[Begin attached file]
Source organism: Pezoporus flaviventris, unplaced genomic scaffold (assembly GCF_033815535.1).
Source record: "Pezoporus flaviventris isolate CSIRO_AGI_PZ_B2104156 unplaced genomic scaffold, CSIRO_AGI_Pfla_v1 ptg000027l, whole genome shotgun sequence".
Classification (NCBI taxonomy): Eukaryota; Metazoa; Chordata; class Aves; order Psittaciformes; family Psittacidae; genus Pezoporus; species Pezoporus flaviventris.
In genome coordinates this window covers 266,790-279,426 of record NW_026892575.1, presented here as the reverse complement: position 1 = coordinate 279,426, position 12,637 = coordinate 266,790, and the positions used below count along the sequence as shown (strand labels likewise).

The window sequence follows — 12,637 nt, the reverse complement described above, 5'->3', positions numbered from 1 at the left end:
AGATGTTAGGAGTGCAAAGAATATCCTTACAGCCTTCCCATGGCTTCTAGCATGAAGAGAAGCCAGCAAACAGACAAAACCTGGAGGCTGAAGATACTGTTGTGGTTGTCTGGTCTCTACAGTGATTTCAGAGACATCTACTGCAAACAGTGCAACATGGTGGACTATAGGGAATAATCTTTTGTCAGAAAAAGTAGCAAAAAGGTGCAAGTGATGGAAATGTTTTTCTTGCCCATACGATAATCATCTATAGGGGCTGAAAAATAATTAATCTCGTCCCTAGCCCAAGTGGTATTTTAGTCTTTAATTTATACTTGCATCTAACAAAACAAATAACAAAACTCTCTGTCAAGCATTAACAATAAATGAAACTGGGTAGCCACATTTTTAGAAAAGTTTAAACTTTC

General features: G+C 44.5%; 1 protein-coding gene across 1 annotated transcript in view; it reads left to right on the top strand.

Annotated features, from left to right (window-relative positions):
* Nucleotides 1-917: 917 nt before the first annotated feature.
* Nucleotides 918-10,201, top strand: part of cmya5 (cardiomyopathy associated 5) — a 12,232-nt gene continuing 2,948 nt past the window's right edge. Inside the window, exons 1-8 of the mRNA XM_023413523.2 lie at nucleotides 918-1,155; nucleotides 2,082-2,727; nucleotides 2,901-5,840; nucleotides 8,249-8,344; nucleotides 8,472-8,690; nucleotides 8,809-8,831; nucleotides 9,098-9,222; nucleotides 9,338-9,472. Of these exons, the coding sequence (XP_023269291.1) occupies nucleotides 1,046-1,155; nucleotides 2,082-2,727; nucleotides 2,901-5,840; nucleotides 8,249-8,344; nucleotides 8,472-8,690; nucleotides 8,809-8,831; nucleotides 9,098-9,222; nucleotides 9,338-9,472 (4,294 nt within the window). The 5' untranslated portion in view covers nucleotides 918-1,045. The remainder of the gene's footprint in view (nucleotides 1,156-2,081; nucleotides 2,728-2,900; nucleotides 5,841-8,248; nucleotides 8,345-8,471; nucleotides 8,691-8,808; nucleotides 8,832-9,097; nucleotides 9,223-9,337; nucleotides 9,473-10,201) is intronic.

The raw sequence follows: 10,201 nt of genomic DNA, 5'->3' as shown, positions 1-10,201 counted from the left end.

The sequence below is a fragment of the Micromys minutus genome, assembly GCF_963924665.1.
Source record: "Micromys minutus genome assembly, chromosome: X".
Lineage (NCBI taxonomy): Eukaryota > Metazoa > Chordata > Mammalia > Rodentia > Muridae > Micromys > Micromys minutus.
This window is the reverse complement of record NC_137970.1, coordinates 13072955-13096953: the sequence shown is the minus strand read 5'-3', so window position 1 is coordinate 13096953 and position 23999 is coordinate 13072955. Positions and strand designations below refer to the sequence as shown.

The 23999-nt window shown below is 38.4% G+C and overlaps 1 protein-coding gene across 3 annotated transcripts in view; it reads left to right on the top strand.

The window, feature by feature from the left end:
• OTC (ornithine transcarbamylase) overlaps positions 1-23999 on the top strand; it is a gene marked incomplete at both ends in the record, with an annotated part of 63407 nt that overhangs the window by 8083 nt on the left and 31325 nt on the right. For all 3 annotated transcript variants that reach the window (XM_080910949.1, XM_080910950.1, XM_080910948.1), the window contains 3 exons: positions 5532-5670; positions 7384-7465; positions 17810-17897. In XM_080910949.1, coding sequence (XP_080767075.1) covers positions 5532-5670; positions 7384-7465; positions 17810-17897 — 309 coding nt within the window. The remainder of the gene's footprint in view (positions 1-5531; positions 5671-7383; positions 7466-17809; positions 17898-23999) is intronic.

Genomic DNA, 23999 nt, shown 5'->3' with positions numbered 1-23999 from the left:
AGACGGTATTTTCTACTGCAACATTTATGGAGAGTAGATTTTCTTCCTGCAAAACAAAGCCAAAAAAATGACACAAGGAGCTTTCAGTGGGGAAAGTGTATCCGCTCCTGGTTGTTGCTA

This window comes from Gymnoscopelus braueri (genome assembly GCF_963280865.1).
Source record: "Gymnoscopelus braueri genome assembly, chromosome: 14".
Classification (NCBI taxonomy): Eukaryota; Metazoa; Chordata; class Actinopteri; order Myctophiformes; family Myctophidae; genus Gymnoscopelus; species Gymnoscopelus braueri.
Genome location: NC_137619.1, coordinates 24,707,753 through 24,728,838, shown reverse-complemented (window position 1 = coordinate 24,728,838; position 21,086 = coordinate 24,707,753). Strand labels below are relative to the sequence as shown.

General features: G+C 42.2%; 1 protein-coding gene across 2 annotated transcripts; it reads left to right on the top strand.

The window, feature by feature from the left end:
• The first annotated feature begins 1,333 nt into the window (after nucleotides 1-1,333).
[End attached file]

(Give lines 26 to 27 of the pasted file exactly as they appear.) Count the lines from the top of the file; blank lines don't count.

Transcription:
The window, feature by feature from the left end:
• The first annotated feature begins 1,333 nt into the window (after nucleotides 1-1,333).